The holder portion 311 of the first casing member 31 does not cover radial outer end surfaces of the salient portions 145. For that reason, the radial outer end surfaces of the salient portions 145 are exposed to the wind tunnel 35. During the operation of the blower 1, the heat generated in the coils 132 is transferred to the stator housing 14 via the stator core 131. Then, the heat is dissipated from the radial outer end surfaces of the salient portions 145 to the gas existing within the wind tunnel 35. Thus, the stator 13 is efficiently cooled. As described above, in the present preferred embodiment, the radial outer end surfaces of the salient portions 145 become the heat dissipating surfaces 64 that dissipate the heat of the stator 13 to the outside.

Particularly, in the present preferred embodiment, the salient portions 145 are disposed at a substantially regular interval in the circumferential direction. For that reason, it is possible to uniformly obtain the effects of vibration reduction and heat dissipation around the stator 13.

In the present preferred embodiment, the radial outer surface of the holder portion 311 and the radial outer end surfaces of the salient portions 145 are positioned on an identical imaginary cylindrical plane centered at the center axis 9. The identical imaginary cylindrical plane includes a substantially identical imaginary cylindrical plane. For that reason, as compared with a case where the radial outer end surfaces of the salient portions 145 are positioned radially inward of the radial outer surface of the holder portion 311, it is easy for the gas existing within the wind tunnel 35 to make contact with the end surfaces of the salient portions 145. Accordingly, the heat of the salient portions 145 is efficiently transferred to the gas existing within the wind tunnel 35. That is to say, in the present preferred embodiment, it is possible to efficiently dissipate heat from the salient portions 145 to the gas existing within the wind tunnel 35.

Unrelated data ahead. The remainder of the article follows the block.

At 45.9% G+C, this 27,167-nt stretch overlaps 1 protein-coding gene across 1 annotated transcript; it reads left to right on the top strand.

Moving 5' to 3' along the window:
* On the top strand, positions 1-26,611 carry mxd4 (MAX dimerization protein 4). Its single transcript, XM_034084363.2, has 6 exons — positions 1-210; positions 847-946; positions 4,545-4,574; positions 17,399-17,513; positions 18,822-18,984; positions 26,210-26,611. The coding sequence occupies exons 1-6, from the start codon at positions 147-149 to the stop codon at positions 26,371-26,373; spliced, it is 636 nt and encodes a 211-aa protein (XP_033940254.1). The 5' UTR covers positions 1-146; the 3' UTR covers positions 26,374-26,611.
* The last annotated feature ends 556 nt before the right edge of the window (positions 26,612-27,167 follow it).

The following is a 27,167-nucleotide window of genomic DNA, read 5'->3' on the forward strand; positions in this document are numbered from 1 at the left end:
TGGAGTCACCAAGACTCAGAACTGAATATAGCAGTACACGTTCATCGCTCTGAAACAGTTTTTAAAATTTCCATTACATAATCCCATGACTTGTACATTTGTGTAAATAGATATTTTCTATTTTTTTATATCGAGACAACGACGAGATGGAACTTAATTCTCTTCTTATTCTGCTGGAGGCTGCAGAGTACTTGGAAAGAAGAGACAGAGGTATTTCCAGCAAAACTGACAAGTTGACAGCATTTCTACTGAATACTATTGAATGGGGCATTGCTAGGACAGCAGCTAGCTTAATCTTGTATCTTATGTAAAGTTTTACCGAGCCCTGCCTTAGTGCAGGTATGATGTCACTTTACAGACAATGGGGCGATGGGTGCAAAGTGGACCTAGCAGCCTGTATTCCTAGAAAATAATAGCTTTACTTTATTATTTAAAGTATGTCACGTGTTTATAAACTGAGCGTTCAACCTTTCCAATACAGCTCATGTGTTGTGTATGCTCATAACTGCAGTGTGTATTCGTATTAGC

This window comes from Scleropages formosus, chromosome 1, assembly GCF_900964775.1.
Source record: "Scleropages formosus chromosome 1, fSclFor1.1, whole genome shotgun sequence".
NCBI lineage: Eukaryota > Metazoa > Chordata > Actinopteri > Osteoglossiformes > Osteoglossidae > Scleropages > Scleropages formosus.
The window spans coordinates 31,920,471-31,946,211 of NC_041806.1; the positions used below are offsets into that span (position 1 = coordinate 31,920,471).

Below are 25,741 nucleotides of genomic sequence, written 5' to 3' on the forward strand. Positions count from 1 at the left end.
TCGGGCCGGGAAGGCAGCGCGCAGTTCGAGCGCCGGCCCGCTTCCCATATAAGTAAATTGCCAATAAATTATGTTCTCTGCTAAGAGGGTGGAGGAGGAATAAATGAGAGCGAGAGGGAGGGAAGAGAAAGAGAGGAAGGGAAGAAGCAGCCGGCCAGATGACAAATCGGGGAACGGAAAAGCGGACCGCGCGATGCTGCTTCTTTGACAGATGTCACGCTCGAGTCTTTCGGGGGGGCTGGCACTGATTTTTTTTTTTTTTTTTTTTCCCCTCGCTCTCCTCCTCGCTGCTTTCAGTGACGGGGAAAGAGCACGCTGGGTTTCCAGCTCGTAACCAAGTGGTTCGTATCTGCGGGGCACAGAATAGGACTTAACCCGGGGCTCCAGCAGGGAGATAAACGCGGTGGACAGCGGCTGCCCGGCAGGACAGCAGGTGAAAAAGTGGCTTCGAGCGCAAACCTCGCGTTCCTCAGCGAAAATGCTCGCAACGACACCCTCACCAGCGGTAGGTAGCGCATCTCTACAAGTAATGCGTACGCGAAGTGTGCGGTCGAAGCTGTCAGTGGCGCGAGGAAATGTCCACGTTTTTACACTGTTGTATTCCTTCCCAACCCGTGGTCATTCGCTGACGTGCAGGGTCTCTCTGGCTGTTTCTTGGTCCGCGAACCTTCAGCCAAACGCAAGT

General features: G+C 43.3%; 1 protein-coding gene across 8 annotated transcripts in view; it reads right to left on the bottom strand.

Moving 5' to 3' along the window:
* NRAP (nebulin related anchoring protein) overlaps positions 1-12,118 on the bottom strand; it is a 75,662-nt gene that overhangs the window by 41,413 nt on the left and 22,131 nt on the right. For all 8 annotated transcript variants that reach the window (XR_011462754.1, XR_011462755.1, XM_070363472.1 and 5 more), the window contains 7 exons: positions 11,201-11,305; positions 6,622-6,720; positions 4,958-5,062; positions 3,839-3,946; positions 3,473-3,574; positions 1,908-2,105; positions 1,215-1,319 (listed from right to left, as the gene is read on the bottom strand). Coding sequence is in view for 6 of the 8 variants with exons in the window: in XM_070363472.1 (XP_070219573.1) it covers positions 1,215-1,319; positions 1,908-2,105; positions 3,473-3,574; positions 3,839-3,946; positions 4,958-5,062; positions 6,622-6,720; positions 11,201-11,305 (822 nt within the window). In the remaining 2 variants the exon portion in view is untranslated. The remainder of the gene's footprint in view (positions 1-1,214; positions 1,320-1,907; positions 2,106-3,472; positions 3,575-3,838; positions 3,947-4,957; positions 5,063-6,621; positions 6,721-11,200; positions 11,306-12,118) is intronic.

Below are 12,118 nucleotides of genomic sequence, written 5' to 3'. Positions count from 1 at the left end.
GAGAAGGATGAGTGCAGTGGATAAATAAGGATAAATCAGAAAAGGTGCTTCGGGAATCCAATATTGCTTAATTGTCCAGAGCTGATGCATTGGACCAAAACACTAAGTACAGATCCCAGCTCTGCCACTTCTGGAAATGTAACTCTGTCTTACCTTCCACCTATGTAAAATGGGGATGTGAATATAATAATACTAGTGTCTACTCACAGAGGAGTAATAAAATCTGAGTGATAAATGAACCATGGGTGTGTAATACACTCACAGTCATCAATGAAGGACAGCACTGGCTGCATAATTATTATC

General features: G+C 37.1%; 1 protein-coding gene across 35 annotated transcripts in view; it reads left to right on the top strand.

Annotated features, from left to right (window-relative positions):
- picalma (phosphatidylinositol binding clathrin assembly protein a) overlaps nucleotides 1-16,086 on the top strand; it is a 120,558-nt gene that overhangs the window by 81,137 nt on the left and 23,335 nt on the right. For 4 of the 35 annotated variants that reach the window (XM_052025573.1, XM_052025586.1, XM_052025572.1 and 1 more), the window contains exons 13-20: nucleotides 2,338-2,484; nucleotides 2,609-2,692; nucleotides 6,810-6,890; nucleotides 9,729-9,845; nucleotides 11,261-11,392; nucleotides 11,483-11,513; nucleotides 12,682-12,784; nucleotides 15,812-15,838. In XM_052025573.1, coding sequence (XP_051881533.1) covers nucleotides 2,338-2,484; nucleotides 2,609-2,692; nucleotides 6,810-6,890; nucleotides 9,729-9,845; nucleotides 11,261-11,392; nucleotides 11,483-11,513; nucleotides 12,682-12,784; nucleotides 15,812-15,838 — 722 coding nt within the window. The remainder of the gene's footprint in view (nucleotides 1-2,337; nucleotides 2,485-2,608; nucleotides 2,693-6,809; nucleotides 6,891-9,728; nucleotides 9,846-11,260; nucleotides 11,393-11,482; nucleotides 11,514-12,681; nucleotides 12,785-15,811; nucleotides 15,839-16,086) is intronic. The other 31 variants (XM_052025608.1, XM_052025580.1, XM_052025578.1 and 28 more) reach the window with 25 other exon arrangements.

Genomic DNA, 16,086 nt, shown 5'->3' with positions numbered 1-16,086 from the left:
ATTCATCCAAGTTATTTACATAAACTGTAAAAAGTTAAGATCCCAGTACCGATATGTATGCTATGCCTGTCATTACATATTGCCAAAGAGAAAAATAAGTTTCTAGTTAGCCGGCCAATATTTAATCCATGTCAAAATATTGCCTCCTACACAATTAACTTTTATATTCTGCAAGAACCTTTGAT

However, the salient portions 145 of the present preferred embodiment do not protrude from the holder portion 311 into the wind tunnel 35. For that reason, the flow of the gas existing within the wind tunnel 35 is not hindered by the salient portions 145. Accordingly, in the present preferred embodiment, it is possible to prevent loss of an air volume otherwise caused by the salient portions 145 and to prevent generation of wind noises.

In the present preferred embodiment, the material of the stator housing 14 is metal and the material of the first casing member 31 is a resin. That is to say, the material of the stator housing 14 and the material of the casing 30 (the first casing member 31) differ from each other. If different materials are brought into contact with each other in this way, it is possible to efficiently attenuate the vibration transferred from the stator housing 14 to the first casing member 31. Furthermore, resonance is unlikely to occur between the stator housing 14 and the first casing member 31. Accordingly, it is possible to efficiently reduce the vibration and noises generated during the operation of the blower 1.

Particularly, in an artificial respirator used by a patient during sleep, quietness and long-term reliability are important. If the structure of the present preferred embodiment is employed, it is possible to reduce the vibration and noises generated during the operation of the blower 1. Furthermore, it is possible to efficiently dissipate heat of the stator 13 to the outside, thereby improving the service life of the blower 1.